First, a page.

Fred Santarpia, chief digital officer of Condé Nast, is leaving after leading the company’s expansion in digital entertainment and content over the last four years.

Santarpia, whose last day at Condé Nast is Nov. 2, announced his departure Tuesday in an Instagram post. He didn’t say what he plans to do next; the company has not named a replacement for him.

“Unfortunately, there’s never a good time to say goodbye, but with the company’s digital foundation set, this is the right time for me to say farewell,” the exec wrote.

While at Condé Nast, Santarpia led the acquisitions of Pitchfork and Citizen Net, and oversaw the company’s launch of its Spire data business as well as the global rollout of the Copilot proprietary content management system.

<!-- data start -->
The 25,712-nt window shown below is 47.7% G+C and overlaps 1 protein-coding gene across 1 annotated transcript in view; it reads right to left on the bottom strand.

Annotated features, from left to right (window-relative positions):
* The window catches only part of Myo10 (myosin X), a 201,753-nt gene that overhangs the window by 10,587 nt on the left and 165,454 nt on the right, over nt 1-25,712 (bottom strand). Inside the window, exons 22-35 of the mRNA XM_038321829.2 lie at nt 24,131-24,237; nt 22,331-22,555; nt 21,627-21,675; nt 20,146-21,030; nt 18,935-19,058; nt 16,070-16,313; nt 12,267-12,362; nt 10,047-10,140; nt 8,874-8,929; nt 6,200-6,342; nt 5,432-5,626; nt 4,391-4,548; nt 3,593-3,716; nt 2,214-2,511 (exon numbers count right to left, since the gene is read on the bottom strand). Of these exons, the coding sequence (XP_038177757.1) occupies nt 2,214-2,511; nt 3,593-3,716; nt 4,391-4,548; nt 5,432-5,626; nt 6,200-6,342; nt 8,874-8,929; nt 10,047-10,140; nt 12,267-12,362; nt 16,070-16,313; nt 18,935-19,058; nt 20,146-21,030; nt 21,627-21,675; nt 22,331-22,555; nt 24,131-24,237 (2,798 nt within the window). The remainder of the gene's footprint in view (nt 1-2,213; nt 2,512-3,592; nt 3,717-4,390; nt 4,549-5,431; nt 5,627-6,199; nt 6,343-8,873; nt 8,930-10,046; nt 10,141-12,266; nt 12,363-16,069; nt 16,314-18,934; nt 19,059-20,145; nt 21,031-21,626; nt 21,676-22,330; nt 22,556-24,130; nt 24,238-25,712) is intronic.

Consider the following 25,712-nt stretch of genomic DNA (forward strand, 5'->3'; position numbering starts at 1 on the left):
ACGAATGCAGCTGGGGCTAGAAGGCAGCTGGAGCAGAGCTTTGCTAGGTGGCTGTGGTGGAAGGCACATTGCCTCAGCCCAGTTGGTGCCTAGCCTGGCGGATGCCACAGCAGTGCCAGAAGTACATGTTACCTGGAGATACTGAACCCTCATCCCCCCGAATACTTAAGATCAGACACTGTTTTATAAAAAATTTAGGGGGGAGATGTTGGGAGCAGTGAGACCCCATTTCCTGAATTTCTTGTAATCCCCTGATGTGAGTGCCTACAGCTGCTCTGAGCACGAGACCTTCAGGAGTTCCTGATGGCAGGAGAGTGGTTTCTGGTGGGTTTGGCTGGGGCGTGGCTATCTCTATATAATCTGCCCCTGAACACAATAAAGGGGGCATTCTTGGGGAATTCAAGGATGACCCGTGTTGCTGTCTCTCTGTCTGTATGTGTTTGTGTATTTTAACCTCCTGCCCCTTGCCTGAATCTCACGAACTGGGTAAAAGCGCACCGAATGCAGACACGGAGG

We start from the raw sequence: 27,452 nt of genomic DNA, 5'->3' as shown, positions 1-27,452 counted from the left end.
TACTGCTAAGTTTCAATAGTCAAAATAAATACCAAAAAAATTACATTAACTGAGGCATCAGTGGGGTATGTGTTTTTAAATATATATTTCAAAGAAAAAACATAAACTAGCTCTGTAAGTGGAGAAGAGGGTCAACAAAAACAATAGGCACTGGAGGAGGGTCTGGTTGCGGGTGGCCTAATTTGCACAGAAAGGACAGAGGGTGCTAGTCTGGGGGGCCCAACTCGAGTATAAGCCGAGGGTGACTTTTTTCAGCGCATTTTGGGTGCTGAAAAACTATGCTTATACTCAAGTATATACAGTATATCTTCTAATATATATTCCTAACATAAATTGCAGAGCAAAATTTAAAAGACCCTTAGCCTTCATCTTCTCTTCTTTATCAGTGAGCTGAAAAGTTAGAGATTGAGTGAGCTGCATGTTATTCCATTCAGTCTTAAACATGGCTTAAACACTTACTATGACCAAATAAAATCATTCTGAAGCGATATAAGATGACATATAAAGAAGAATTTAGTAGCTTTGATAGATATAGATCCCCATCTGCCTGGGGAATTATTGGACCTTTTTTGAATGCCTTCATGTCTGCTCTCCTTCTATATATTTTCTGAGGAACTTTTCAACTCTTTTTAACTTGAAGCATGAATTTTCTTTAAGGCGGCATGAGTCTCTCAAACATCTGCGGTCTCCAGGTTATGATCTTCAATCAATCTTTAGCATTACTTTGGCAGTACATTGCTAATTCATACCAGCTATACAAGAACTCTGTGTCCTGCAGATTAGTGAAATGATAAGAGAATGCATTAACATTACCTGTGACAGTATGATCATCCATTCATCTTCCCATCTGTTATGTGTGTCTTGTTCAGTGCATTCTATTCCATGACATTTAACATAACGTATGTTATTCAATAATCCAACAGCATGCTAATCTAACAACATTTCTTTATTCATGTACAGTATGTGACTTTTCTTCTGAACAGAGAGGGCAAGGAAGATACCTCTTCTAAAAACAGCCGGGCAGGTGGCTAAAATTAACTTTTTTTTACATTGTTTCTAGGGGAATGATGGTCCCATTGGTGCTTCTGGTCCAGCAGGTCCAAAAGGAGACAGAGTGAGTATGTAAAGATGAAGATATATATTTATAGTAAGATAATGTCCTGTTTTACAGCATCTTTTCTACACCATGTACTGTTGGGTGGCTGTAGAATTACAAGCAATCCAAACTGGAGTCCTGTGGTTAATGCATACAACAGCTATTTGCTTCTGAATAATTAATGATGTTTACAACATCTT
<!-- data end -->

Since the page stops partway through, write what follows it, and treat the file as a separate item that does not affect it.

Santarpia’s exit comes after Dawn Ostroff, president of Condé Nast Entertainment, left to join Spotify as chief content officer in July. Condé Nast named Sahar Elhabashi, COO of the video entertainment division, as interim head.

Other recent high-profile departures from Condé Nast include Teen Vogue chief content officer Phillip Picardi, who left this summer to become editor-in-chief of Out; and GQ EIC Jim Nelson, who exited last month and was replaced by Will Welch.

Commenting on Santarpia’s departure, Condé Nast CEO Robert Sauerberg said in a memo to staff Tuesday: “Fred has been a great digital leader shepherding our nascent business through the continued development and iteration of Copilot and Spire and laying the cultural foundation from which we evolved.”

Prior to joining Condé Nast, Santarpia was GM of Vevo, the music-video venture backed by Sony Music Entertainment, Universal Music Group and Google. Santarpia also held senior-level positions at UMG and consulting firm Arthur Andersen.